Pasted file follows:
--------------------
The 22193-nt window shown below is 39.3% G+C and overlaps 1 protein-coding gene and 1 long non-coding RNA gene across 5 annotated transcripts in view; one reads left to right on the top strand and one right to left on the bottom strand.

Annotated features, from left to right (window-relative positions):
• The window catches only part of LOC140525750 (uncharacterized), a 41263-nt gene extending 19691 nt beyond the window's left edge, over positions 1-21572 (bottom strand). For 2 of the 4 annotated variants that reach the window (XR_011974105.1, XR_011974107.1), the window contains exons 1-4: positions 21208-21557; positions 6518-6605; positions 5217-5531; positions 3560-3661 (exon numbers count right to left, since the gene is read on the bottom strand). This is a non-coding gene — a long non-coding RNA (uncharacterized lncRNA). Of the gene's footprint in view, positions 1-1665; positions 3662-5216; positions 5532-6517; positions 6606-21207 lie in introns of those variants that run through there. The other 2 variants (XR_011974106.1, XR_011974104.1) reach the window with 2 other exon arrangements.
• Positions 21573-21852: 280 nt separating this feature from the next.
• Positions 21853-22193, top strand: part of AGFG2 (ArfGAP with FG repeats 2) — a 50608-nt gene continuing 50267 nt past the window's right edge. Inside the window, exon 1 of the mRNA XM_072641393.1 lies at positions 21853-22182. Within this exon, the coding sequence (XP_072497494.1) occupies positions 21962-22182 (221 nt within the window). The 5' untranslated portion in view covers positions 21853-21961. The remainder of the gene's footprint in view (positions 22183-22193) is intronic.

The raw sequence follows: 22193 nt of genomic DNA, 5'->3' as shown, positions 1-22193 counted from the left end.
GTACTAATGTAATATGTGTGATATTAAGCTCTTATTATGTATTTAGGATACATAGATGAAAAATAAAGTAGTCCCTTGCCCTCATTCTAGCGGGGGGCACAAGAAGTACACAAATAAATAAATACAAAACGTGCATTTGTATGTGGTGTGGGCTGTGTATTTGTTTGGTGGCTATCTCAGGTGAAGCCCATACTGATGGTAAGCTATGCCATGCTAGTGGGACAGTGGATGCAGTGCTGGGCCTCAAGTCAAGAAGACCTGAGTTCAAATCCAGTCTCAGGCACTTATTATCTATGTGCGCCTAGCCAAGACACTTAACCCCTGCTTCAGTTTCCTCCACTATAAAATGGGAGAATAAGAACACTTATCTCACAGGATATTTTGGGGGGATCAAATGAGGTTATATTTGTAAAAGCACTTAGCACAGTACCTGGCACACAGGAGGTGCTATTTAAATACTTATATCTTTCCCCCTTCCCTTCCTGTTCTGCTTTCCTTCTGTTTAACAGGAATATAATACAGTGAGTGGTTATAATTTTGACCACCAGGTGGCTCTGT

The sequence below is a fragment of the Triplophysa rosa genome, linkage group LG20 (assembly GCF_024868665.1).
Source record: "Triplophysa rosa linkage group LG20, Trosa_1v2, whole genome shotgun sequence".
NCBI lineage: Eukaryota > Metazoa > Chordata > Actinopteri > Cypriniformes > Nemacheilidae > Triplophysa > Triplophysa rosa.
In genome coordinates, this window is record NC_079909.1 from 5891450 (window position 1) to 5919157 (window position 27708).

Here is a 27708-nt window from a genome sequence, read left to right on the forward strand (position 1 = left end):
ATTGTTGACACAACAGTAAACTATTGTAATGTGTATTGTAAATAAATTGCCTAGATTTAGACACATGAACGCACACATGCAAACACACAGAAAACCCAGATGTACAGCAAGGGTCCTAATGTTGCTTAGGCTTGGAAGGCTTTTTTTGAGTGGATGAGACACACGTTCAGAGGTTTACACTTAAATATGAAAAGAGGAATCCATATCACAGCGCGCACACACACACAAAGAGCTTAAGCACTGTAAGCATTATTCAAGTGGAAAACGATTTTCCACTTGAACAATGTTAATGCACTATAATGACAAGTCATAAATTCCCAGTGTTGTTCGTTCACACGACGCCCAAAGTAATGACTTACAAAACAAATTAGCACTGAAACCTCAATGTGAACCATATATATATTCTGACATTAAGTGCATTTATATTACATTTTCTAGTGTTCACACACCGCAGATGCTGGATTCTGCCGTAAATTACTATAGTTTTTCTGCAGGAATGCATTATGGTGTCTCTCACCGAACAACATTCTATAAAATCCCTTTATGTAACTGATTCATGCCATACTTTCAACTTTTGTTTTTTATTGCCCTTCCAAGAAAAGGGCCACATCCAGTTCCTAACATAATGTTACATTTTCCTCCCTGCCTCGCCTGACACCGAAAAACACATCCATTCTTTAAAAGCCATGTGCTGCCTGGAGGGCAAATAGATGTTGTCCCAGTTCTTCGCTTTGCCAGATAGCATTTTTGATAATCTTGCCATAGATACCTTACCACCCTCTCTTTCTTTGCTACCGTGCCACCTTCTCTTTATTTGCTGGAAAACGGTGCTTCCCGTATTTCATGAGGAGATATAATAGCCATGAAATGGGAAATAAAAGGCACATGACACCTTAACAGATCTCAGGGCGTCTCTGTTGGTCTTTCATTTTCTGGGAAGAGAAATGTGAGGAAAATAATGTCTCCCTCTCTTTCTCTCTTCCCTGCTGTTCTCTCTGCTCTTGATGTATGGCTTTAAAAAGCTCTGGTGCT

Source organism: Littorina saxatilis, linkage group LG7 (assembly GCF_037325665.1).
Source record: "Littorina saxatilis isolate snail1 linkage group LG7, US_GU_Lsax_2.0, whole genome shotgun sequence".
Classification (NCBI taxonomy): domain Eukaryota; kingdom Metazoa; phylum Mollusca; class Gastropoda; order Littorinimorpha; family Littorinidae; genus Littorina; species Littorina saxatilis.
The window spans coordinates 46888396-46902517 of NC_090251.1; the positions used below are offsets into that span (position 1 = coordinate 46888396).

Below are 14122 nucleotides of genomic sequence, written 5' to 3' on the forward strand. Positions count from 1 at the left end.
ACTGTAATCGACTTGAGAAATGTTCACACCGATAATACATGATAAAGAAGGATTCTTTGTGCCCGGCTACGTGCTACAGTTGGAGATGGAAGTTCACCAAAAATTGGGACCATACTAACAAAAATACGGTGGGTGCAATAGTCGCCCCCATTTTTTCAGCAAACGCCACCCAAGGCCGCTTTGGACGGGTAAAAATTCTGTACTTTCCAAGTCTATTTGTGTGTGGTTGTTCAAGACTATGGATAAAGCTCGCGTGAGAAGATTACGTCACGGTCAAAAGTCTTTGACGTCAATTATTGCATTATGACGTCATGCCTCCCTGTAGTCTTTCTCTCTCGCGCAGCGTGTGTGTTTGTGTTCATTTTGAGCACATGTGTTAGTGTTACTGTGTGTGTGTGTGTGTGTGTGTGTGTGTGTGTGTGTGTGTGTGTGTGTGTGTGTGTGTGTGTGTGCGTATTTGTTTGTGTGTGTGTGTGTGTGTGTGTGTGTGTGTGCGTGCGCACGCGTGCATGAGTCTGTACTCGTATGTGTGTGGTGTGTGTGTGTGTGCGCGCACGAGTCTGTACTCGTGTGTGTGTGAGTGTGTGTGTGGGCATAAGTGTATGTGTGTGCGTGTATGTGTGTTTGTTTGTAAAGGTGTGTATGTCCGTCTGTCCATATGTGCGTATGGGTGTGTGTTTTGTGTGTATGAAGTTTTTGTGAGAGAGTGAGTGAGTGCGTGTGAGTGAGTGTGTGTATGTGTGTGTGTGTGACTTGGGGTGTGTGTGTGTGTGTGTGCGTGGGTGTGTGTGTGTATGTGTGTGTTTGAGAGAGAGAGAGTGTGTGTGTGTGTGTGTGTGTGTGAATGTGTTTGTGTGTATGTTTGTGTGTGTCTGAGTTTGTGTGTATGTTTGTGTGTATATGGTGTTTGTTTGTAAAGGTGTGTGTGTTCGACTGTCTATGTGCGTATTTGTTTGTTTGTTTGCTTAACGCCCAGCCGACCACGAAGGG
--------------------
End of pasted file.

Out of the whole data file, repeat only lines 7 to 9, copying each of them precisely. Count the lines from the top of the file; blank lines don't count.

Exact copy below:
GTACTAATGTAATATGTGTGATATTAAGCTCTTATTATGTATTTAGGATACATAGATGAAAAATAAAGTAGTCCCTTGCCCTCATTCTAGCGGGGGGCACAAGAAGTACACAAATAAATAAATACAAAACGTGCATTTGTATGTGGTGTGGGCTGTGTATTTGTTTGGTGGCTATCTCAGGTGAAGCCCATACTGATGGTAAGCTATGCCATGCTAGTGGGACAGTGGATGCAGTGCTGGGCCTCAAGTCAAGAAGACCTGAGTTCAAATCCAGTCTCAGGCACTTATTATCTATGTGCGCCTAGCCAAGACACTTAACCCCTGCTTCAGTTTCCTCCACTATAAAATGGGAGAATAAGAACACTTATCTCACAGGATATTTTGGGGGGATCAAATGAGGTTATATTTGTAAAAGCACTTAGCACAGTACCTGGCACACAGGAGGTGCTATTTAAATACTTATATCTTTCCCCCTTCCCTTCCTGTTCTGCTTTCCTTCTGTTTAACAGGAATATAATACAGTGAGTGGTTATAATTTTGACCACCAGGTGGCTCTGT

The sequence below is a fragment of the Triplophysa rosa genome, linkage group LG20 (assembly GCF_024868665.1).
Source record: "Triplophysa rosa linkage group LG20, Trosa_1v2, whole genome shotgun sequence".